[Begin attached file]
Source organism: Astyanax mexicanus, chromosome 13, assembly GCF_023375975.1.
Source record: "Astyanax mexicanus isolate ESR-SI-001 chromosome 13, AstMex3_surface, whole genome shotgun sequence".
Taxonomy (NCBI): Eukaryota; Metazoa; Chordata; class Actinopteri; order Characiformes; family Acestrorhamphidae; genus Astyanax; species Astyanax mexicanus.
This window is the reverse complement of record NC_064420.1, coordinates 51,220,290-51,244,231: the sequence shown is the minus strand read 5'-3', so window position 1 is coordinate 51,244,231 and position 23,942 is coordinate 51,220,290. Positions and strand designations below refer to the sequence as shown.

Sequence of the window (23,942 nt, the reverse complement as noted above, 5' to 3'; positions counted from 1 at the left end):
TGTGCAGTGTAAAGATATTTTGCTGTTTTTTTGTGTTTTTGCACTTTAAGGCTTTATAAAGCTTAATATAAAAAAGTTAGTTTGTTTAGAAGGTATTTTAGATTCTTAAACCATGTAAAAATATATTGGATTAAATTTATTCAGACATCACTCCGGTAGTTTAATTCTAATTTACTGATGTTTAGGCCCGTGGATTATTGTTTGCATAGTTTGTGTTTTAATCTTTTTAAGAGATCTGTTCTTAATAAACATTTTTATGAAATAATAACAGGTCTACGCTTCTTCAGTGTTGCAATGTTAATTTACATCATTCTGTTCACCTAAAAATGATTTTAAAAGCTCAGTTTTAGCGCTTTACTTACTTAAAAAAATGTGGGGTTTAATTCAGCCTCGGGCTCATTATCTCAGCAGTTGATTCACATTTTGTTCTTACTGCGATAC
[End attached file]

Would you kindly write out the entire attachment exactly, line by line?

Source organism: Astyanax mexicanus, chromosome 13, assembly GCF_023375975.1.
Source record: "Astyanax mexicanus isolate ESR-SI-001 chromosome 13, AstMex3_surface, whole genome shotgun sequence".
Taxonomy (NCBI): Eukaryota; Metazoa; Chordata; class Actinopteri; order Characiformes; family Acestrorhamphidae; genus Astyanax; species Astyanax mexicanus.
This window is the reverse complement of record NC_064420.1, coordinates 51,220,290-51,244,231: the sequence shown is the minus strand read 5'-3', so window position 1 is coordinate 51,244,231 and position 23,942 is coordinate 51,220,290. Positions and strand designations below refer to the sequence as shown.

Sequence of the window (23,942 nt, the reverse complement as noted above, 5' to 3'; positions counted from 1 at the left end):
TGTGCAGTGTAAAGATATTTTGCTGTTTTTTTGTGTTTTTGCACTTTAAGGCTTTATAAAGCTTAATATAAAAAAGTTAGTTTGTTTAGAAGGTATTTTAGATTCTTAAACCATGTAAAAATATATTGGATTAAATTTATTCAGACATCACTCCGGTAGTTTAATTCTAATTTACTGATGTTTAGGCCCGTGGATTATTGTTTGCATAGTTTGTGTTTTAATCTTTTTAAGAGATCTGTTCTTAATAAACATTTTTATGAAATAATAACAGGTCTACGCTTCTTCAGTGTTGCAATGTTAATTTACATCATTCTGTTCACCTAAAAATGATTTTAAAAGCTCAGTTTTAGCGCTTTACTTACTTAAAAAAATGTGGGGTTTAATTCAGCCTCGGGCTCATTATCTCAGCAGTTGATTCACATTTTGTTCTTACTGCGATAC